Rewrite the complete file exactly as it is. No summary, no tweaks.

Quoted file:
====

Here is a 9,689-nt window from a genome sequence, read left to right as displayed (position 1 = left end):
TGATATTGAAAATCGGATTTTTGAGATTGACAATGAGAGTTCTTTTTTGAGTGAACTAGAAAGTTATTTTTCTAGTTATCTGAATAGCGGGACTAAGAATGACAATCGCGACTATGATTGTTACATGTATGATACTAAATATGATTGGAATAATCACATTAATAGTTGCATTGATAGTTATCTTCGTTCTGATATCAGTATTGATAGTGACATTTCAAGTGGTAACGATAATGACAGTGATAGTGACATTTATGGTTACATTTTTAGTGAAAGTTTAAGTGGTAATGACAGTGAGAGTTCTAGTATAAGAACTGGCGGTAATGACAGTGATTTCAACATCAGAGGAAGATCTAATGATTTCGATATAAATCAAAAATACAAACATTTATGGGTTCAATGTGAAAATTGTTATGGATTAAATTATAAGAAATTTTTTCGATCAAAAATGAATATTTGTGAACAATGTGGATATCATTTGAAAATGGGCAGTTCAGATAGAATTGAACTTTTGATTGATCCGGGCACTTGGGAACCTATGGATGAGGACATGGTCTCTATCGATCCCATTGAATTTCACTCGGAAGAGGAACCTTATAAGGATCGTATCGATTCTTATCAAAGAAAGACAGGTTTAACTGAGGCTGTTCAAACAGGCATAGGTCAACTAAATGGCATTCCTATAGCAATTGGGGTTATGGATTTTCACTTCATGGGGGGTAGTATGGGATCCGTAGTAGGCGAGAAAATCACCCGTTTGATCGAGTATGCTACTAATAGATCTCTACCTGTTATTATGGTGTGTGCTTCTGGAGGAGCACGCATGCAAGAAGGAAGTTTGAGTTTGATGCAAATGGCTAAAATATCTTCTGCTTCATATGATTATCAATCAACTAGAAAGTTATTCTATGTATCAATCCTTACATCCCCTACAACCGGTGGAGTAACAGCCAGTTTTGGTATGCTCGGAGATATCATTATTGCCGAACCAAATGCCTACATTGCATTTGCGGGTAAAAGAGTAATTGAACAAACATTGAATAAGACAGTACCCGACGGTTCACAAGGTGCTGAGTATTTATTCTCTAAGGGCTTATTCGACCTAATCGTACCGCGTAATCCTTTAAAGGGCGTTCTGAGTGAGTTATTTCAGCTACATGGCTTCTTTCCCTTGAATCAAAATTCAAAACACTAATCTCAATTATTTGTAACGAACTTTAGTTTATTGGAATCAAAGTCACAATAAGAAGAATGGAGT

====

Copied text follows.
Here is a 9,689-nt window from a genome sequence, read left to right as displayed (position 1 = left end):
TGATATTGAAAATCGGATTTTTGAGATTGACAATGAGAGTTCTTTTTTGAGTGAACTAGAAAGTTATTTTTCTAGTTATCTGAATAGCGGGACTAAGAATGACAATCGCGACTATGATTGTTACATGTATGATACTAAATATGATTGGAATAATCACATTAATAGTTGCATTGATAGTTATCTTCGTTCTGATATCAGTATTGATAGTGACATTTCAAGTGGTAACGATAATGACAGTGATAGTGACATTTATGGTTACATTTTTAGTGAAAGTTTAAGTGGTAATGACAGTGAGAGTTCTAGTATAAGAACTGGCGGTAATGACAGTGATTTCAACATCAGAGGAAGATCTAATGATTTCGATATAAATCAAAAATACAAACATTTATGGGTTCAATGTGAAAATTGTTATGGATTAAATTATAAGAAATTTTTTCGATCAAAAATGAATATTTGTGAACAATGTGGATATCATTTGAAAATGGGCAGTTCAGATAGAATTGAACTTTTGATTGATCCGGGCACTTGGGAACCTATGGATGAGGACATGGTCTCTATCGATCCCATTGAATTTCACTCGGAAGAGGAACCTTATAAGGATCGTATCGATTCTTATCAAAGAAAGACAGGTTTAACTGAGGCTGTTCAAACAGGCATAGGTCAACTAAATGGCATTCCTATAGCAATTGGGGTTATGGATTTTCACTTCATGGGGGGTAGTATGGGATCCGTAGTAGGCGAGAAAATCACCCGTTTGATCGAGTATGCTACTAATAGATCTCTACCTGTTATTATGGTGTGTGCTTCTGGAGGAGCACGCATGCAAGAAGGAAGTTTGAGTTTGATGCAAATGGCTAAAATATCTTCTGCTTCATATGATTATCAATCAACTAGAAAGTTATTCTATGTATCAATCCTTACATCCCCTACAACCGGTGGAGTAACAGCCAGTTTTGGTATGCTCGGAGATATCATTATTGCCGAACCAAATGCCTACATTGCATTTGCGGGTAAAAGAGTAATTGAACAAACATTGAATAAGACAGTACCCGACGGTTCACAAGGTGCTGAGTATTTATTCTCTAAGGGCTTATTCGACCTAATCGTACCGCGTAATCCTTTAAAGGGCGTTCTGAGTGAGTTATTTCAGCTACATGGCTTCTTTCCCTTGAATCAAAATTCAAAACACTAATCTCAATTATTTGTAACGAACTTTAGTTTATTGGAATCAAAGTCACAATAAGAAGAATGGAGT